The Elephant Welfare group was set up in response to a series of reports highlighting welfare concerns in captive elephants.

Following this, BIAZA were asked by the UK government to co-ordinate a group to tackle these issues and drive forward a series of evidence based improvements in the welfare and care of elephants in UK collections. Lord Henley, the Government Minister said to BIAZA: I believe that BIAZA’s Elephant Welfare Group is well-placed to drive forward a programme of improvements, encourage co-ordination, develop and share husbandry advice and good practice, and monitor progress.

The group consists of members from academia, welfare organisations and zoos including scientists, keepers and directors. More information can be found here.

I sit on the Elephant Welfare Group as a Defra appointed member and I am work group leader for the "Reproduction and Social Behaviour" Subgroup.

I have been generously funded by Chester Zoo and the BIAZA Elephant Welfare Fund to produce a qualitative risk assessment on the reproduction of elephants in zoos.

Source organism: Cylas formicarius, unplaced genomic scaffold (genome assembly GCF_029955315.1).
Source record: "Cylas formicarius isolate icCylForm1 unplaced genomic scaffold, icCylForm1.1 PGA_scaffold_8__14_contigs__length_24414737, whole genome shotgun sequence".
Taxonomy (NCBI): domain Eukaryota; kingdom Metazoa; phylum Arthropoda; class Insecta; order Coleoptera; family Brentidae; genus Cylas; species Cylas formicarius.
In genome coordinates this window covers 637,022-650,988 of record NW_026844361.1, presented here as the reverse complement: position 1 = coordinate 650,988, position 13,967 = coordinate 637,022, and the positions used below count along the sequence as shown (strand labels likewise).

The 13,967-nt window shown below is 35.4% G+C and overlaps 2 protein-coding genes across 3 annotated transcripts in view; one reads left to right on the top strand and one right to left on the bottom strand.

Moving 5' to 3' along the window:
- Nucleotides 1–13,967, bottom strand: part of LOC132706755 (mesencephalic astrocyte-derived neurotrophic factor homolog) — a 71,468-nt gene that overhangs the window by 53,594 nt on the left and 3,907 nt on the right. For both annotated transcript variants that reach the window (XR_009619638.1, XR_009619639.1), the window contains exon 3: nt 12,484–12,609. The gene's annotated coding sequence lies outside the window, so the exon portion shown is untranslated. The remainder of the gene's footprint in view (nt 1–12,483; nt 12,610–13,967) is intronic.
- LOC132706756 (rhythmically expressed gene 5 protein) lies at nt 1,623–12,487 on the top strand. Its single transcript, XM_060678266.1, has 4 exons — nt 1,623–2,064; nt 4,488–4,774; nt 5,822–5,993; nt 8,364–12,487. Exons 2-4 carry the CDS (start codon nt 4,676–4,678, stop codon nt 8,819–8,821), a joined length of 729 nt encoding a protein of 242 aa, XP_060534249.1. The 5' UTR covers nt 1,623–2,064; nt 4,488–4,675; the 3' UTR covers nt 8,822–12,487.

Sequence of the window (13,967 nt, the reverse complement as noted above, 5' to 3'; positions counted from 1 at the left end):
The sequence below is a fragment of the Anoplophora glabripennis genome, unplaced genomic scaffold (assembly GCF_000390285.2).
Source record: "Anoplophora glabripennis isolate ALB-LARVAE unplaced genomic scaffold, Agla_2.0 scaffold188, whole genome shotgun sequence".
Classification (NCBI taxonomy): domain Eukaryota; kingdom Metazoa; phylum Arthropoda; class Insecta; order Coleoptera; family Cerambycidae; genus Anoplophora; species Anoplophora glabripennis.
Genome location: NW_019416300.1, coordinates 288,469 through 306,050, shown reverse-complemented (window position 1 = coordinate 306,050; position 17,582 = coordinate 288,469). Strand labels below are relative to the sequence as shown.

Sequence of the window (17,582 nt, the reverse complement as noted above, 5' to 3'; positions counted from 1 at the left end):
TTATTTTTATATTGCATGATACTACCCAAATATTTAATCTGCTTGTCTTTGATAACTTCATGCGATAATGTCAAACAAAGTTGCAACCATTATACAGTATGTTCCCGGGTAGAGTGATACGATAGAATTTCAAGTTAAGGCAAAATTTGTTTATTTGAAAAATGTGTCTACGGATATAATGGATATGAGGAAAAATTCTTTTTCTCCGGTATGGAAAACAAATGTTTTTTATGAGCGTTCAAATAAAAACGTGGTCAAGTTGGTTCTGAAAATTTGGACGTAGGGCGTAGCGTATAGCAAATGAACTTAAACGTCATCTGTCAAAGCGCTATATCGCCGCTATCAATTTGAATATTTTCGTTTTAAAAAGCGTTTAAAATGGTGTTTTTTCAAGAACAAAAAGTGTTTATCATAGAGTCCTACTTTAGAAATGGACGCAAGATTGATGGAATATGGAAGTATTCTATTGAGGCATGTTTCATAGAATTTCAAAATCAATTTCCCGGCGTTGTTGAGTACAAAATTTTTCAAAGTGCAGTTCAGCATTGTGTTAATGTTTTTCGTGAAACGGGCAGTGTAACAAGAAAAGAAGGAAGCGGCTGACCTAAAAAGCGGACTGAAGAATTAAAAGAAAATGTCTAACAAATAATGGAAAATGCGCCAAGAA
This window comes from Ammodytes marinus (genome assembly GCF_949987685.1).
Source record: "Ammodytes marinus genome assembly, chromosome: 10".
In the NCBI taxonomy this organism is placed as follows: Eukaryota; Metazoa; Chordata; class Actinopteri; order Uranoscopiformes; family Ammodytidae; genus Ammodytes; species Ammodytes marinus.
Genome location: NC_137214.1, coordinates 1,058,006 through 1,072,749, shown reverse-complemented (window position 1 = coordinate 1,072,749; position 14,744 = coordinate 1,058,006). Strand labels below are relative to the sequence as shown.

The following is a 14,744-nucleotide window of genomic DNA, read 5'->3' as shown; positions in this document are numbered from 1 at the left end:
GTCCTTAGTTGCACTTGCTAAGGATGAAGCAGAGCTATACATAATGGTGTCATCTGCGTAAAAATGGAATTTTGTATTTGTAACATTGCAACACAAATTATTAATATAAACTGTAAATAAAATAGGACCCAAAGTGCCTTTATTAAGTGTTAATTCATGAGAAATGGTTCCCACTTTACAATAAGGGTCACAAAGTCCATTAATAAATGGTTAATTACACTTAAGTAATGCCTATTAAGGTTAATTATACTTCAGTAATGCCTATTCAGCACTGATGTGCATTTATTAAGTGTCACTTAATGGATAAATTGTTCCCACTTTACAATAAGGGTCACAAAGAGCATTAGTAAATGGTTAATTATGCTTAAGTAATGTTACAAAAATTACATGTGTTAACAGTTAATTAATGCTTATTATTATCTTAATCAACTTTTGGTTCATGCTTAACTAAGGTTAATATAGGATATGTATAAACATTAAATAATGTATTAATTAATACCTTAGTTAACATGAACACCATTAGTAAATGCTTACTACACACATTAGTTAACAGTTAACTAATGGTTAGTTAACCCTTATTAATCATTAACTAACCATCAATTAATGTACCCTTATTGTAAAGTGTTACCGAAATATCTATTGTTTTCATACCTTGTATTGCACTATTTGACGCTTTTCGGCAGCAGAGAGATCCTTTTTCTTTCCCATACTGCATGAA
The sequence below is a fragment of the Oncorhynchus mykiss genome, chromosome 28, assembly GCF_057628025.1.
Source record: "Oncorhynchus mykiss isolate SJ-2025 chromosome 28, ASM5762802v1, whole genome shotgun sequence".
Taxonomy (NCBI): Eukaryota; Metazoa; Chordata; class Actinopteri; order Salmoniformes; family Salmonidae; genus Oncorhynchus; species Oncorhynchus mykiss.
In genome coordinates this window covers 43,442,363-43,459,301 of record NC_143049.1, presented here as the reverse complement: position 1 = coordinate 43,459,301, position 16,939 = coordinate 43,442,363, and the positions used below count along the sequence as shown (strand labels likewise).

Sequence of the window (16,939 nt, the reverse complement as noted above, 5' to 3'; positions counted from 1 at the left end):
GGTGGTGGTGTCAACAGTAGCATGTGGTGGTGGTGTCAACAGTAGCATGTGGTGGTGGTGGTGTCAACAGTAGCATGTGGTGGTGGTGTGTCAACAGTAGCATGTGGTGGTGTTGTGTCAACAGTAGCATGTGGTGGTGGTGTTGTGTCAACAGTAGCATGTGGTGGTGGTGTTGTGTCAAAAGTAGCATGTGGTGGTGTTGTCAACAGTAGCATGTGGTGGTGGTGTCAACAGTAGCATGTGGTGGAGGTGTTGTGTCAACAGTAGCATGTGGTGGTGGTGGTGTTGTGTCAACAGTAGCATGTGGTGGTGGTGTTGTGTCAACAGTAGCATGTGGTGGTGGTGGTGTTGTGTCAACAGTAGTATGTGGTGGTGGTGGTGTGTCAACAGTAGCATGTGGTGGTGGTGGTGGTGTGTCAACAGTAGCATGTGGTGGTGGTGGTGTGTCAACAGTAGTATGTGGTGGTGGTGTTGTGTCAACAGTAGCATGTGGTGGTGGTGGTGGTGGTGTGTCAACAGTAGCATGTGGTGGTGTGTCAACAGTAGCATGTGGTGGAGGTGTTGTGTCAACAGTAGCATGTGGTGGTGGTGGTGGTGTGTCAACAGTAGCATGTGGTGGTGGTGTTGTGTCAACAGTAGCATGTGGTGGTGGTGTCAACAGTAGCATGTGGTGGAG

The methodology involved using a workshop with elephant keepers and scientists at Chester Zoo to gain expert opinion identification of potential risk factors. The peer review literature and the European Elephant Studbooks were analysed and two questionnaires produced one focused on puberty to conception and the second on pregnancy to rearing a calf to five years of age.

The questionnaires collect information on management, social structure and stability, facilities design, health amongst others in an attempt to identify which of these factors may influence reproductive failure.

The questionnaire studies obtained a 50% return rate, which is exceptionally high and results in the survey component of the research being the largest reproduction study in European Elephants.

The evidence collected was assessed using qualitative risk assessment techniques. The significance and correlations between risk factors were then assessed using statistical analysis, where appropriate and the final step was to review these using a second independent expert challenge session. The important outcomes that can be reported at this stage are that:

  • The European elephant populations face very different reproductive challenges to those experienced and studied in North America.
  • There are very significantly different issues between the two species, which must be considered and addressed independently.
  • Infant mortality rate has decreased in both species since 2008.
  • Individual and herd behaviour is fundamental to reproduction. Stable, compatible herds, social experience of bulls, reproducing adults, calves and allomothering experience are critical factors both to reproduction and welfare.